Subdivision Map Act
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Muting one of the more burdensome requirements of the Subdivision Map Act, the First Appellate has ruled in favor of “multiple sequential adjustments” in Sierra Club v. Napa County Board of Supervisors.
In the latest roundup of California land use news: The governor signs urgency legislation extending the life of all tentative subdivision maps by two years; the Los Angeles MTA approves its first congestion pricing project; a Desert Hot Springs development dream becomes species habitat instead; a developer takes its case directly to Mendocino County voters.
In the third decision in an emerging line of cases regarding antiquated subdivisions, an appellate court has refused to recognize the legality of a parcel shown on a 1909 subdivision map. The First District Court of Appeal ruled the Solano County map did not satisfy the requirements of the Subdivision Map Act’s grandfather clause because the law in effect in 1909 did not address the “design and improvement” of subdivisions.
The validity of a 1915 subdivision map has been rejected by the First District Court of Appeal in a decision that calls into question any subdivision recorded before 1929.
The court determined the 1915 map for a 25-lot subdivision in southern Sonoma County is not valid today because the county had very little discretion under the Subdivision Map Act in place at the time. The decision provides a significant victory to local governments concerned about an untold number of antiquated subdivision maps that do not conform to modern-day land use planning principles.
The owner of two parcels that the City of Berkeley wants to merge may not avoid the merger with a paper transfer of title to his wife, the First District Court of Appeal has ruled. However, the court stopped short of canceling the grant deed, ruling only that the city may be entitled to an injunction prohibiting further transfer of the property title.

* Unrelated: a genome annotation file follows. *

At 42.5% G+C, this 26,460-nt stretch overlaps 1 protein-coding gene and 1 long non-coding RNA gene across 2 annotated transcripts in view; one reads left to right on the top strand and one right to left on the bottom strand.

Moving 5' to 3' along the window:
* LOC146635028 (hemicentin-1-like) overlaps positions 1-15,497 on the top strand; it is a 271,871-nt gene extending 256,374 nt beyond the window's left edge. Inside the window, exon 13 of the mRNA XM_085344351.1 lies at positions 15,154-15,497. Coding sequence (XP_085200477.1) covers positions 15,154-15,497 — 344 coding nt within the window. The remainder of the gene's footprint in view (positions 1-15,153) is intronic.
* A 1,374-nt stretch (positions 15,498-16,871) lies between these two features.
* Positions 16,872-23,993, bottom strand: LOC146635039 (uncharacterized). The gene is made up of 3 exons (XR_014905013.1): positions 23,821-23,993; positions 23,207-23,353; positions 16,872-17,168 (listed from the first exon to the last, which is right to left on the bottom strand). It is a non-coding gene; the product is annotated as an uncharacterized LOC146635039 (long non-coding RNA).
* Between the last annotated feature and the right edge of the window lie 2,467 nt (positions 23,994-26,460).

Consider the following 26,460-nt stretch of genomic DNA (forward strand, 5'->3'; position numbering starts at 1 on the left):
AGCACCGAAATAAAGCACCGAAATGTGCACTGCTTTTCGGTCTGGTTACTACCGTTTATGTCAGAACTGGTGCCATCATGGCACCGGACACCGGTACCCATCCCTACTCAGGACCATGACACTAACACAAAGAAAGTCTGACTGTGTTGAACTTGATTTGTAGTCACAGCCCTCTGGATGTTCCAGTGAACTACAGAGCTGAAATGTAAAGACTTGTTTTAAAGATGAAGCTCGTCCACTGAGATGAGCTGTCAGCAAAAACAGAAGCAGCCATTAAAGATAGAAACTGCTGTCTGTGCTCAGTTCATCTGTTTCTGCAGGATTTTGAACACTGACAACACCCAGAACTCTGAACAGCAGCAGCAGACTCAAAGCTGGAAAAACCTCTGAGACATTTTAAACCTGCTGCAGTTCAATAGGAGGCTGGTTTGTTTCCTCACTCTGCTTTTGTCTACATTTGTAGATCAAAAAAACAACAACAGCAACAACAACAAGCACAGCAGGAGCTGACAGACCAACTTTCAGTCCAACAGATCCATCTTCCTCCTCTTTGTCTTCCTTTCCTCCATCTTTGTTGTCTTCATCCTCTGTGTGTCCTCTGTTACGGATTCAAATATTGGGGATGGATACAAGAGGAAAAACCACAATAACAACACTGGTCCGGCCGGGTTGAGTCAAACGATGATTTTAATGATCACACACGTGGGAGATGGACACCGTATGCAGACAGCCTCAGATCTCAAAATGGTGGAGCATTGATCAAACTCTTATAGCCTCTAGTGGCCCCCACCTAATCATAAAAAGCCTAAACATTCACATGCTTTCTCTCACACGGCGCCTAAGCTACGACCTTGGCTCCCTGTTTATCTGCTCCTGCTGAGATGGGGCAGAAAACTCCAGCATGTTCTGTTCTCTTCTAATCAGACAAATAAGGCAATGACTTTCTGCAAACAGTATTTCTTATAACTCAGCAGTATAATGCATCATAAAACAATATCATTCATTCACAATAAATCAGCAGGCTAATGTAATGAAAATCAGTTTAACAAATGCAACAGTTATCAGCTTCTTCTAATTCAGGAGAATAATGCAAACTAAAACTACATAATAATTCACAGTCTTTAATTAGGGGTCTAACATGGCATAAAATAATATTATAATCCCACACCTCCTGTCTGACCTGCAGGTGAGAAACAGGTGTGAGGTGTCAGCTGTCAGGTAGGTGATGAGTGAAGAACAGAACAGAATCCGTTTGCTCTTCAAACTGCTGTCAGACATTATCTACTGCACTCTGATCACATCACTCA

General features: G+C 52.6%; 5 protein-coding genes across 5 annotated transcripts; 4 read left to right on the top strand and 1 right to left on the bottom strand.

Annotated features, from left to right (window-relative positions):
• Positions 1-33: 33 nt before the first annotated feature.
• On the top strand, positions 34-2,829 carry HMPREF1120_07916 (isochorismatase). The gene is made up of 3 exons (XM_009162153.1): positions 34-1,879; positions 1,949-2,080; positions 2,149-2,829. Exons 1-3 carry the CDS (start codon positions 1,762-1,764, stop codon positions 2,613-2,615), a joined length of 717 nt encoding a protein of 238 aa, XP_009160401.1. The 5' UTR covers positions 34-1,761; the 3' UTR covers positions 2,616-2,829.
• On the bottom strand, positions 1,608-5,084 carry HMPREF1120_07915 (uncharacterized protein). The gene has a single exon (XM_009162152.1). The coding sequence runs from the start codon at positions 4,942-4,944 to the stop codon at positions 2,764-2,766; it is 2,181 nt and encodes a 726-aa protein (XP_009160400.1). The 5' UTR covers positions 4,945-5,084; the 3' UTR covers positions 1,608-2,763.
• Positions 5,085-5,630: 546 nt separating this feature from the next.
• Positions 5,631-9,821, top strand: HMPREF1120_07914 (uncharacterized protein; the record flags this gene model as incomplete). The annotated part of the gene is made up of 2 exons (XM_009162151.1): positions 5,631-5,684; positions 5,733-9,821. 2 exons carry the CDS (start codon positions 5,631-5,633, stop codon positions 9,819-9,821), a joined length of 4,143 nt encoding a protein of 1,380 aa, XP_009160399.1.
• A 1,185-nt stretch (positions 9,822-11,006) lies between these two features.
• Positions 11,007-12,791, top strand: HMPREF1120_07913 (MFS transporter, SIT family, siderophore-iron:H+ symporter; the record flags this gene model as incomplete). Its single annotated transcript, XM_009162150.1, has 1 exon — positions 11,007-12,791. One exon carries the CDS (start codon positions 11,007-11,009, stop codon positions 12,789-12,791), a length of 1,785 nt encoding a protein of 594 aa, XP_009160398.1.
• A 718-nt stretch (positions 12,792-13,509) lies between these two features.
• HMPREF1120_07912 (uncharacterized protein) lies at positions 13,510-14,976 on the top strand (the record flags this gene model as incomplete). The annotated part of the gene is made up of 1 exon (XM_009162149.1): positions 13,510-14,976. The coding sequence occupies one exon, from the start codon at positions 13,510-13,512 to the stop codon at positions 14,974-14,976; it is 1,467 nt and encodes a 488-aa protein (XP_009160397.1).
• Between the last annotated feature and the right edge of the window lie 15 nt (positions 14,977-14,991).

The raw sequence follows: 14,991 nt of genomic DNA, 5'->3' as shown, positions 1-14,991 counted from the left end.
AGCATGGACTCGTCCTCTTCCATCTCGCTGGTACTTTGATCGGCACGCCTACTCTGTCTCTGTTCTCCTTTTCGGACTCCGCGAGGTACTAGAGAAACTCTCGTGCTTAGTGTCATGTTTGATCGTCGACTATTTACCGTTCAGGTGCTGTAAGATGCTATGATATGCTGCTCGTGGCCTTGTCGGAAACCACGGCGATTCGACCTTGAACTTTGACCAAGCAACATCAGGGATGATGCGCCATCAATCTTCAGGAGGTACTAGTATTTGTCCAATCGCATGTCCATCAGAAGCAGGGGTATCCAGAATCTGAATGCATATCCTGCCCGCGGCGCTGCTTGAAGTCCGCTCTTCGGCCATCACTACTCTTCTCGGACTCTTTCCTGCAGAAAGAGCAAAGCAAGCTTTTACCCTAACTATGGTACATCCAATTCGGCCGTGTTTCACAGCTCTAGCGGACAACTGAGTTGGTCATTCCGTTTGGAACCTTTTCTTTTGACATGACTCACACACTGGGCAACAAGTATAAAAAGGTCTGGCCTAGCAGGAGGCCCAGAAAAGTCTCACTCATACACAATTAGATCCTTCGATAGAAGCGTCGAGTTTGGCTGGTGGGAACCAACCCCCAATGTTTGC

The state attorney general cannot recover fees under the Code of Civil Procedure’s “private attorney general” provision, the Third District Court of Appeal has ruled in a Tehama County case involving the Subdivision Map Act and the Williamson Act.
The newly incorporated City of Goleta had the authority to reject a final subdivision map after the Santa Barbara County Board of Supervisors had approved the tentative map for property that was in unincorporated territory at the time, the state Supreme Court has ruled.
In a landmark ruling, the state Supreme Court has made clear that maps recorded prior to 1893 do not create legal, developable lots for today’s purposes. And the court at least hinted that maps recorded between 1893 and 1929 might not be valid unless a city or county somehow exercised discretion in approving the map.
In its first ruling directly addressing the validity of "antiquated subdivisions," the California Supreme Court has held that maps recorded prior to adoption of the first precursor to the Subdivision Map Act in 1893 do not create legal parcels for today’s purposes.